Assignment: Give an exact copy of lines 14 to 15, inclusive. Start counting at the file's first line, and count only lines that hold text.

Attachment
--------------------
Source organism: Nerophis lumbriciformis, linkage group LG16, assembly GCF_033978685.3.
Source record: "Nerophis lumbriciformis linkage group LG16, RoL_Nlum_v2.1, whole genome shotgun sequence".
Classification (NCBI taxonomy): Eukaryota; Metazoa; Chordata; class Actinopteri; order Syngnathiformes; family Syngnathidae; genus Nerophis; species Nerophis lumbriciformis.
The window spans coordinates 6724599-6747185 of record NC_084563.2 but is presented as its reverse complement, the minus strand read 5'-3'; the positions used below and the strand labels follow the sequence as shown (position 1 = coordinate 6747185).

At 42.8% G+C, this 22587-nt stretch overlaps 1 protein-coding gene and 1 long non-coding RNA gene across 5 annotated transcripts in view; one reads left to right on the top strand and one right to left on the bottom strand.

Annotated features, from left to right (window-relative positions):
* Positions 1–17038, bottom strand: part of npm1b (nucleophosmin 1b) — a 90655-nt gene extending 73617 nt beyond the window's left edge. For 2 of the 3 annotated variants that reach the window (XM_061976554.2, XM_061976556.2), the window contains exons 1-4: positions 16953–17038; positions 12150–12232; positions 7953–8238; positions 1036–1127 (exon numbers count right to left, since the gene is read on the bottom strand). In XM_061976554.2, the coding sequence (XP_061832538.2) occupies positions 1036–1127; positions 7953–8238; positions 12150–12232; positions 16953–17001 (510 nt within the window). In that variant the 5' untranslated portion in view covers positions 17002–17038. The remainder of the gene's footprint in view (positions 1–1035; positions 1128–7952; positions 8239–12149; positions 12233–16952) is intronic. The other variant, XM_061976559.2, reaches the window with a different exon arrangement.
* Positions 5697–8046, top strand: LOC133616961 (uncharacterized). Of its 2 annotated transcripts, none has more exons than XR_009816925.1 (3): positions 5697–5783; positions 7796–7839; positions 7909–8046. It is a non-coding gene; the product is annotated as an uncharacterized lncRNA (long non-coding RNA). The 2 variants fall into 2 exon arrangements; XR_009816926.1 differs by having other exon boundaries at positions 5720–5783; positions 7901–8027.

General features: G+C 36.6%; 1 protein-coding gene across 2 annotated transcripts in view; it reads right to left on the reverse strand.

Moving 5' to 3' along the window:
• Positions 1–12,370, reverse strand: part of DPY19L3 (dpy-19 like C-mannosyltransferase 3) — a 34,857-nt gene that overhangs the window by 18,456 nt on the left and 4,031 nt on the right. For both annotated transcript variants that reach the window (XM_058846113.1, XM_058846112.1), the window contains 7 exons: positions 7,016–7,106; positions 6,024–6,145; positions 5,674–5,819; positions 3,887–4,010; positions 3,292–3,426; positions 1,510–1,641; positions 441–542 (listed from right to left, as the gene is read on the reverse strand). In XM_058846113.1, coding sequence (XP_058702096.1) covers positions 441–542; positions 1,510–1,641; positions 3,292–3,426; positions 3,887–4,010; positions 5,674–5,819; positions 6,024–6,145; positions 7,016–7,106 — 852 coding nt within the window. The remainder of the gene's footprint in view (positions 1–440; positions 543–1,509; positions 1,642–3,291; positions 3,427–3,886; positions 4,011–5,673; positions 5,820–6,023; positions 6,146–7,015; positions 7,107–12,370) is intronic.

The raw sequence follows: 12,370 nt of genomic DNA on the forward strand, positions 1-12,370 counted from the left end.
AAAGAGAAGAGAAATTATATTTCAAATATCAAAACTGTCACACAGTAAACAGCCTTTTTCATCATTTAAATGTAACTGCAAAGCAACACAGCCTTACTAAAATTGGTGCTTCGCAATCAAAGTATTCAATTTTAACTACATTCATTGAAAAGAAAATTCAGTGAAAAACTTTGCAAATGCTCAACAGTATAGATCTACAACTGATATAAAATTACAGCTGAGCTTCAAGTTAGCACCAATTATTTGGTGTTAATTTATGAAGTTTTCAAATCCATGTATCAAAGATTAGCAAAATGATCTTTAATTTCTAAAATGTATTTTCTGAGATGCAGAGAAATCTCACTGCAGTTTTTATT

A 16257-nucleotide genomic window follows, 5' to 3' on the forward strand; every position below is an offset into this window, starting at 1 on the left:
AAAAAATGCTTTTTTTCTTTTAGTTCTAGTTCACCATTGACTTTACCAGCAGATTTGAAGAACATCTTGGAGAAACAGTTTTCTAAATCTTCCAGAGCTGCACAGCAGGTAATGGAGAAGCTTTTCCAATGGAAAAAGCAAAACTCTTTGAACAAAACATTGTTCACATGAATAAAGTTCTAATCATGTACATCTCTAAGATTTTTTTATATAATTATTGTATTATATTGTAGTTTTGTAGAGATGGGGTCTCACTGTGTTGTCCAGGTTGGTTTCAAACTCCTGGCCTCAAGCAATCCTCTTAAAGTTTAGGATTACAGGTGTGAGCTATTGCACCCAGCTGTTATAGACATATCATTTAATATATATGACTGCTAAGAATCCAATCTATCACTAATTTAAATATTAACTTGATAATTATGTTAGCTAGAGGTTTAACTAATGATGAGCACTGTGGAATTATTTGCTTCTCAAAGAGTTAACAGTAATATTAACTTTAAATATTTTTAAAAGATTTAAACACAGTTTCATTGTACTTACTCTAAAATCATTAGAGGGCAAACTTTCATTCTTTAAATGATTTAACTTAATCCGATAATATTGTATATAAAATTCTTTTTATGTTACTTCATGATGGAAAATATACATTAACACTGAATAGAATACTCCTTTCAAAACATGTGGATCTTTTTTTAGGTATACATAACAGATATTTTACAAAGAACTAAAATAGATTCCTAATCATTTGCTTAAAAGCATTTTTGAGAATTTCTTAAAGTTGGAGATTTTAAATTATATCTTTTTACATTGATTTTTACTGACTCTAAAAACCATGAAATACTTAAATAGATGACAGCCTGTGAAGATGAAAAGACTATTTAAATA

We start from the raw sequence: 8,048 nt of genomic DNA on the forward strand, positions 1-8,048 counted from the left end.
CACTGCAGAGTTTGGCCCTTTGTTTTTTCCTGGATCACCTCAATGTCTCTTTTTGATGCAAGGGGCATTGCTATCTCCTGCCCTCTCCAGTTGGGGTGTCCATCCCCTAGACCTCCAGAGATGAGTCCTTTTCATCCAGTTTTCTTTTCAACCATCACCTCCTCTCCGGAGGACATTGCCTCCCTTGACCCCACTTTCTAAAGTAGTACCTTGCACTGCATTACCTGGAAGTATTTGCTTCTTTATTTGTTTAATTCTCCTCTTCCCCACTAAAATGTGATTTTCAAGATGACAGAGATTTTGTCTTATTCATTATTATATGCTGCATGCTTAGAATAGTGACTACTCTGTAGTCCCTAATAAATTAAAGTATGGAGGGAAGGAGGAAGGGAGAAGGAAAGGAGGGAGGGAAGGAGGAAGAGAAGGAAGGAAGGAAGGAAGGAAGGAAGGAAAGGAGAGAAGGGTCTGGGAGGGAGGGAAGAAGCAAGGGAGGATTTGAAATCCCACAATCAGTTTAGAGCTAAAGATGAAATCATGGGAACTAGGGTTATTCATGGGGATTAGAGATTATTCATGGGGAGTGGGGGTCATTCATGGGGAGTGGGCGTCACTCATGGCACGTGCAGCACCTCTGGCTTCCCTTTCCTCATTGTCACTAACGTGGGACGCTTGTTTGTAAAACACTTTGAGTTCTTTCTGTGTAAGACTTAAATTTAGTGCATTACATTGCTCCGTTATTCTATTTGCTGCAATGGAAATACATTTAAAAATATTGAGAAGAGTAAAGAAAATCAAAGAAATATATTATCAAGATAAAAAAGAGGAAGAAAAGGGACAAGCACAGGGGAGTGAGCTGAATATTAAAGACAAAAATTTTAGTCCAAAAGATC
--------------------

A 16257-nucleotide genomic window follows, 5' to 3' on the forward strand; every position below is an offset into this window, starting at 1 on the left:
AAAAAATGCTTTTTTTCTTTTAGTTCTAGTTCACCATTGACTTTACCAGCAGATTTGAAGAACATCTTGGAGAAACAGTTTTCTAAATCTTCCAGAGCTGCACAGCAGGTAATGGAGAAGCTTTTCCAATGGAAAAAGCAAAACTCTTTGAACAAAACATTGTTCACATGAATAAAGTTCTAATCATGTACATCTCTAAGATTTTTTTATATAATTATTGTATTATATTGTAGTTTTGTAGAGATGGGGTCTCACTGTGTTGTCCAGGTTGGTTTCAAACTCCTGGCCTCAAGCAATCCTCTTAAAGTTTAGGATTACAGGTGTGAGCTATTGCACCCAGCTGTTATAGACATATCATTTAATATATATGACTGCTAAGAATCCAATCTATCACTAATTTAAATATTAACTTGATAATTATGTTAGCTAGAGGTTTAACTAATGATGAGCACTGTGGAATTATTTGCTTCTCAAAGAGTTAACAGTAATATTAACTTTAAATATTTTTAAAAGATTTAAACACAGTTTCATTGTACTTACTCTAAAATCATTAGAGGGCAAACTTTCATTCTTTAAATGATTTAACTTAATCCGATAATATTGTATATAAAATTCTTTTTATGTTACTTCATGATGGAAAATATACATTAACACTGAATAGAATACTCCTTTCAAAACATGTGGATCTTTTTTTAGGTATACATAACAGATATTTTACAAAGAACTAAAATAGATTCCTAATCATTTGCTTAAAAGCATTTTTGAGAATTTCTTAAAGTTGGAGATTTTAAATTATATCTTTTTACATTGATTTTTACTGACTCTAAAAACCATGAAATACTTAAATAGATGACAGCCTGTGAAGATGAAAAGACTATTTAAATA